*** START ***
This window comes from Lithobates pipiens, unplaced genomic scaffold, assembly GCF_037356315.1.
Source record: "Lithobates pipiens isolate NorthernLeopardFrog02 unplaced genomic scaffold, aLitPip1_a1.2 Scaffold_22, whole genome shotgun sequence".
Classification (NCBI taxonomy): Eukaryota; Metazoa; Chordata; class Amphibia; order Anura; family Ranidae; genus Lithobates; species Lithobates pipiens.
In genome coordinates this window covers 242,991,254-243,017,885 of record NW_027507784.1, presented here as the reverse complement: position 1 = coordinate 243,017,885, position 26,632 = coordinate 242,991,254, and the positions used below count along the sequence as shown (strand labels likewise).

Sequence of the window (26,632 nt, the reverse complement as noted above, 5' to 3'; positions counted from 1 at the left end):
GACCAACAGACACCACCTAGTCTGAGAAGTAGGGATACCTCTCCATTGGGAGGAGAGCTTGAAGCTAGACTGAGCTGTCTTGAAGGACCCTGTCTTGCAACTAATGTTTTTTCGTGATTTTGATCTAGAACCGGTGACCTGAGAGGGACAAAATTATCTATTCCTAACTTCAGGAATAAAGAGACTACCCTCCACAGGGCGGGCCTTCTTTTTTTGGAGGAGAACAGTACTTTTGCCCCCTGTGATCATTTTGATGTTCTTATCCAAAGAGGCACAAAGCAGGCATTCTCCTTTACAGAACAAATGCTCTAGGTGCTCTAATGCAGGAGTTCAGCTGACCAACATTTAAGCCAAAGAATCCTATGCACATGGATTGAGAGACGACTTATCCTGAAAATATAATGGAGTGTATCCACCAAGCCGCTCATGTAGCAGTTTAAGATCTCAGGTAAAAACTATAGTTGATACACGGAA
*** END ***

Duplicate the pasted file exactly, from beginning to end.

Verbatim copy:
This window comes from Lithobates pipiens, unplaced genomic scaffold, assembly GCF_037356315.1.
Source record: "Lithobates pipiens isolate NorthernLeopardFrog02 unplaced genomic scaffold, aLitPip1_a1.2 Scaffold_22, whole genome shotgun sequence".
Classification (NCBI taxonomy): Eukaryota; Metazoa; Chordata; class Amphibia; order Anura; family Ranidae; genus Lithobates; species Lithobates pipiens.
In genome coordinates this window covers 242,991,254-243,017,885 of record NW_027507784.1, presented here as the reverse complement: position 1 = coordinate 243,017,885, position 26,632 = coordinate 242,991,254, and the positions used below count along the sequence as shown (strand labels likewise).

Sequence of the window (26,632 nt, the reverse complement as noted above, 5' to 3'; positions counted from 1 at the left end):
GACCAACAGACACCACCTAGTCTGAGAAGTAGGGATACCTCTCCATTGGGAGGAGAGCTTGAAGCTAGACTGAGCTGTCTTGAAGGACCCTGTCTTGCAACTAATGTTTTTTCGTGATTTTGATCTAGAACCGGTGACCTGAGAGGGACAAAATTATCTATTCCTAACTTCAGGAATAAAGAGACTACCCTCCACAGGGCGGGCCTTCTTTTTTTGGAGGAGAACAGTACTTTTGCCCCCTGTGATCATTTTGATGTTCTTATCCAAAGAGGCACAAAGCAGGCATTCTCCTTTACAGAACAAATGCTCTAGGTGCTCTAATGCAGGAGTTCAGCTGACCAACATTTAAGCCAAAGAATCCTATGCACATGGATTGAGAGACGACTTATCCTGAAAATATAATGGAGTGTATCCACCAAGCCGCTCATGTAGCAGTTTAAGATCTCAGGTAAAAACTATAGTTGATACACGGAA